Do you have some documentation to support that statement about premiums being “substantially higher” here in Bali?

Insurance is a problem in Indonesia, especially when you look at motor insurance.
Most motorbikes have no insurance at all, and a large proportion of car drivers run around without it, not even third party.
Motorbike insurance against theft is easy enough for a new bike, but accident cover is pretty much impossible to get.
A new car always comes with insurance if it's on credit, but is optional for a cash sale.
You normally have to ask the dealer to arrange it for you.
Most car accidents are knock for knock, but make sure you're covered against some twit on a motorbike running into you and claiming you were at fault.
As I suggested before, a dashcam won't hurt in the event of an accident, but minor details such as clear proof won't always do much to help you.

bupa has a special deal  in thailand and the philipines its around 100e per month  ,  you will find online in the expat groups .

if a person gets refused insurance here , he is screwed , ie pre existing conditions .

automatic insurance renewal is normal in europe with good companies , such as bupa.

Fred :

Insurance is a problem in Indonesia, especially when you look at motor insurance.
Most motorbikes have no insurance at all, and a large proportion of car drivers run around without it, not even third party.
Motorbike insurance against theft is easy enough for a new bike, but accident cover is pretty much impossible to get.
A new car always comes with insurance if it's on credit, but is optional for a cash sale.
You normally have to ask the dealer to arrange it for you.
Most car accidents are knock for knock, but make sure you're covered against some twit on a motorbike running into you and claiming you were at fault.
As I suggested before, a dashcam won't hurt in the event of an accident, but minor details such as clear proof won't always do much to help you.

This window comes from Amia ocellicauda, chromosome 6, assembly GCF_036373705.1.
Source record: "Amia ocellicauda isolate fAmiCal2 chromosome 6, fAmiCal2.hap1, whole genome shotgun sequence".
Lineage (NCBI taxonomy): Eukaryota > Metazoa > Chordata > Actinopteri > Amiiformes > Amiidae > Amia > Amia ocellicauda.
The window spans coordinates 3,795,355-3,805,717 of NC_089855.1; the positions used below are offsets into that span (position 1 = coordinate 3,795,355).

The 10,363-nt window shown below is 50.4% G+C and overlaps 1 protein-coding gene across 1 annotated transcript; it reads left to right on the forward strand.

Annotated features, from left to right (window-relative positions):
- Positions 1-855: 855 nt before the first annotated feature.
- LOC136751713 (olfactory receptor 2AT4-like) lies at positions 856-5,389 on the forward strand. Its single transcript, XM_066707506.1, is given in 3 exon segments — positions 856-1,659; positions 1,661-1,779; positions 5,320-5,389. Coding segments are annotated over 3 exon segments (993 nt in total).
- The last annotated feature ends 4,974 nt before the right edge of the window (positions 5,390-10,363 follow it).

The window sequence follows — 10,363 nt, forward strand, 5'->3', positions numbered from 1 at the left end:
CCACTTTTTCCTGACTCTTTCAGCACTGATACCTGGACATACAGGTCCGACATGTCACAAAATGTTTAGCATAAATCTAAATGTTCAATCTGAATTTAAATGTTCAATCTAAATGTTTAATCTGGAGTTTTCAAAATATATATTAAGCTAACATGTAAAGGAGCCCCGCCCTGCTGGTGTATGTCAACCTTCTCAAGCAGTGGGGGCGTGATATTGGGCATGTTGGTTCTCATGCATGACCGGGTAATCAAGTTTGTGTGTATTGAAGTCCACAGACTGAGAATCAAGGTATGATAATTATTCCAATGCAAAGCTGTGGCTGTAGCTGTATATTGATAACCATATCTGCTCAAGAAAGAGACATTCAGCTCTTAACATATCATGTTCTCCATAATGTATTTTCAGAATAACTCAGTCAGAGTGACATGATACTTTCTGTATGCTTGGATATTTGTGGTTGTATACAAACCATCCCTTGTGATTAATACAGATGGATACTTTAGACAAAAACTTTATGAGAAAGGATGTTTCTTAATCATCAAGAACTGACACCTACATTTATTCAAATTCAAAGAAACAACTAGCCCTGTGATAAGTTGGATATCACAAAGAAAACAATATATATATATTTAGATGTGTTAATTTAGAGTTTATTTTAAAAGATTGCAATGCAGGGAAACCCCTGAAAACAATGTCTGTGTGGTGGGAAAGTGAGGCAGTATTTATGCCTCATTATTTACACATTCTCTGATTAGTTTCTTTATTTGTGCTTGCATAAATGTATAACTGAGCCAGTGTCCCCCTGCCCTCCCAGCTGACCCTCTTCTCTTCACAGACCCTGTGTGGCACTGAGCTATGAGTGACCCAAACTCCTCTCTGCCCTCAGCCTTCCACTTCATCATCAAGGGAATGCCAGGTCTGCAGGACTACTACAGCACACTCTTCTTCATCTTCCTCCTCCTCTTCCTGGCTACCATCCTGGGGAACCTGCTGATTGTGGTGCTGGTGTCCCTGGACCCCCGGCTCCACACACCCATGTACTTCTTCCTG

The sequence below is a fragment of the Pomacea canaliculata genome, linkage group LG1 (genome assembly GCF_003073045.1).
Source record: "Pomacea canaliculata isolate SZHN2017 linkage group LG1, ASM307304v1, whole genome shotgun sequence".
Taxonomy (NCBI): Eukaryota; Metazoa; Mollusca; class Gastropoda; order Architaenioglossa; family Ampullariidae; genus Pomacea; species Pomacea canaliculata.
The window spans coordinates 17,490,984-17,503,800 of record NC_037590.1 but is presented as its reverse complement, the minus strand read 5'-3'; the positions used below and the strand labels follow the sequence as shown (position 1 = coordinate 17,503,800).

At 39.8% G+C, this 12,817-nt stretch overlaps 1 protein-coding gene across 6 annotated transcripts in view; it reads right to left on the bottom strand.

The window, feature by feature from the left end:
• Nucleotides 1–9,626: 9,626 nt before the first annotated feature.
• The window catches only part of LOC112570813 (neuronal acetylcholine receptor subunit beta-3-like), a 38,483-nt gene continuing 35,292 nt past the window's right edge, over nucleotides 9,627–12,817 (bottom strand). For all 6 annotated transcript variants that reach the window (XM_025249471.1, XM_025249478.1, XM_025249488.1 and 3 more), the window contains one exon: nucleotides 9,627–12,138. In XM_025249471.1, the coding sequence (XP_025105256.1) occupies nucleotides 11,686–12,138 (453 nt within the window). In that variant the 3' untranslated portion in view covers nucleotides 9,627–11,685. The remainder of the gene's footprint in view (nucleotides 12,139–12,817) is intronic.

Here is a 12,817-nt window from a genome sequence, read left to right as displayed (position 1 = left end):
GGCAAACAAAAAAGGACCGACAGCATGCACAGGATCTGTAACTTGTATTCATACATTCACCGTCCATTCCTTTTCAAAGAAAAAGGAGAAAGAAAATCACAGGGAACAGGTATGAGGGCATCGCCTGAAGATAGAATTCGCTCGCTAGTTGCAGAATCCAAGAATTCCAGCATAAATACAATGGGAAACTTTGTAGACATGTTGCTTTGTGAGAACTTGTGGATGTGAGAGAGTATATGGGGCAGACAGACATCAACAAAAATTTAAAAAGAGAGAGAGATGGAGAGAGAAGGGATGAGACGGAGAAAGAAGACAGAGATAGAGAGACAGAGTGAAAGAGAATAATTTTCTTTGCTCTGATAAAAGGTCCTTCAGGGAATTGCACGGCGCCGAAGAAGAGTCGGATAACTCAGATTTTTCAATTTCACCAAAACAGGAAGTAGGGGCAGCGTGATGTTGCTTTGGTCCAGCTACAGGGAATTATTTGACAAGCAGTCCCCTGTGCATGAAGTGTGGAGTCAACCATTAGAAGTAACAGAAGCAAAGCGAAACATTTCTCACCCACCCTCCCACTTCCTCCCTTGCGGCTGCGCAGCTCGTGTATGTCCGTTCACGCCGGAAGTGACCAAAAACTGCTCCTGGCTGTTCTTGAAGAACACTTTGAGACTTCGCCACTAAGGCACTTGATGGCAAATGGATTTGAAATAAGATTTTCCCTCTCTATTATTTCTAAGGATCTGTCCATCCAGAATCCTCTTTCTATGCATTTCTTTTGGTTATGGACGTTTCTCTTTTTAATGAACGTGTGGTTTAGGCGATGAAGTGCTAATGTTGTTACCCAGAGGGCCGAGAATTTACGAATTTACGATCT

your right fred , its only possible to get total loss on motorcycles no third party risks , so for sure if they are insured when they hit you , your screwed,, I had thought in the past to get an old jeep , paint it camo and weld steel bars all around , so when they hit you no damage done !

It’s really impossible to have any meaningful discussion of what company is cheaper…which is more expensive regarding medical insurance without defining the level of benefits and restrictions in the policy.  Saying that company “X” has a plan that only costs 100 Euro a month doesn’t mean anything without specifics as just mentioned.

Anyone considering a medical insurance plan for themselves is wise to get quotes from a variety of well recognized companies, and also to talk to other expats.  It also doesn’t hurt to check with a few of the better known hospitals in your area to see if they accept assignment of benefits from those companies you are considering, otherwise, you need to pay the hospital first, and then seek reimbursement from your insurance company.

Not covering pre-existing conditions is commonplace in individual medical insurance plans.  This provision protects the plan from what is called adverse selection.  BUPA’s own medical insurance plans have this exclusion as well.  The idea is simply to not cover an illness or condition which is currently on-going.  Companies would go bankrupt doing that sort of thing, and if it were commonplace to cover pre-existing conditions, everyone’s premium would need to be much higher.  Normally, the only medical insurance plans that do not have pre-existing condition exclusions are called group policies such as those issued to employers to cover their employees, or, national health care plans, as with Indonesia’s own national health care plan. 

As for car insurance and homeowner's insurance...I agree that's a whole other world and here it's unique.  Aside from those who have brand new, or relatively very expensive cars, most expats I know simply don't have insurance for their cars, and I don't know any expats with homeowner's coverage.

Already checked. Renewal is possible after 65 years. Premium is independent of what happened in previous year: it is fixed for each age.